I’m not saying my family stopped going on vacations after I was born because of me, but I am saying my childhood was not great and enjoying things can be difficult. I’m not sure when I’ll finally get to visit this magical place. Part of me wants to and another part cares less and less each year. I think I will go one day and it’s possible I’ll go alone. Just so I can say I did it. But I think the point of a place like that is to enjoy it with people you love. That’s the part I’m still working on.

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Having a Mental Illness as a Kid is Tough

I truly believe that I was born anxious.

I had serious separation anxiety as a baby up through most of elementary school when I was away from my mom. This lasted for way longer than it should have for a normal child.

As a kid, at least in my experience, I didn’t have the brain capacity to understand my emotions. I couldn’t express my feelings plus I didn’t want to. I thought that what went on in my brain wasn’t normal therefore I didn’t want anybody to know.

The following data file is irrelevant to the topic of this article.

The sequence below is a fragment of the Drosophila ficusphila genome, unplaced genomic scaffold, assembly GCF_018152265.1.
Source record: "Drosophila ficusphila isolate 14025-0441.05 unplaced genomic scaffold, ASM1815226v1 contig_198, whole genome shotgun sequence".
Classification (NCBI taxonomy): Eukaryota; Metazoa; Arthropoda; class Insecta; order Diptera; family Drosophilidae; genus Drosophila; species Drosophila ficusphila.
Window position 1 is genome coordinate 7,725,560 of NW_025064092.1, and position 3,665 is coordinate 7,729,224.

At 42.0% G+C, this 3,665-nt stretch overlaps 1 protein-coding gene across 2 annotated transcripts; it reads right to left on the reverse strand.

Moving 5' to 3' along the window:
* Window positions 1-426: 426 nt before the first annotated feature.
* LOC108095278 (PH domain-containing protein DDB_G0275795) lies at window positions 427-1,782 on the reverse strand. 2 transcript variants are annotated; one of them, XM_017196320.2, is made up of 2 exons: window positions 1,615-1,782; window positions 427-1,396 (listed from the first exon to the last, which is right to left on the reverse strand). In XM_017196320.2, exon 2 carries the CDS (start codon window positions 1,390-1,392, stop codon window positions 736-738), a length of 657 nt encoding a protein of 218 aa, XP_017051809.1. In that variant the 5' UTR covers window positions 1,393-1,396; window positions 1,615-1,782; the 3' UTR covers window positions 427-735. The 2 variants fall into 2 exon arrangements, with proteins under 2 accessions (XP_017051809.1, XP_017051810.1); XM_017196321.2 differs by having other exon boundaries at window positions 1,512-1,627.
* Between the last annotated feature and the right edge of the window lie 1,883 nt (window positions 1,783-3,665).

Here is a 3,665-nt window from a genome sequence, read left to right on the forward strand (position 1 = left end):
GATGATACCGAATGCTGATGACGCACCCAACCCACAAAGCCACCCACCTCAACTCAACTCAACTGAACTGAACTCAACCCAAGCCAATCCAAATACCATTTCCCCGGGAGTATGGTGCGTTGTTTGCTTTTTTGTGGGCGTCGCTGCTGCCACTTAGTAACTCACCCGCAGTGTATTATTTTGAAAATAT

I struggled in school socially because of anxiety. I hated being with people I didn’t know, I didn’t like the focus to ever be on me and I always wanted to keep to myself or to my couple friends.

If I was put into a situation that made me anxious, I would cry. At 6 years old I couldn’t explain why I cried so often in school. Saying, “I cried because I didn’t like how everyone was looking at me when the teacher made me stand in front of the class.” never crossed my mind. Also if I said it, I’m not sure anybody would have understood what I really meant.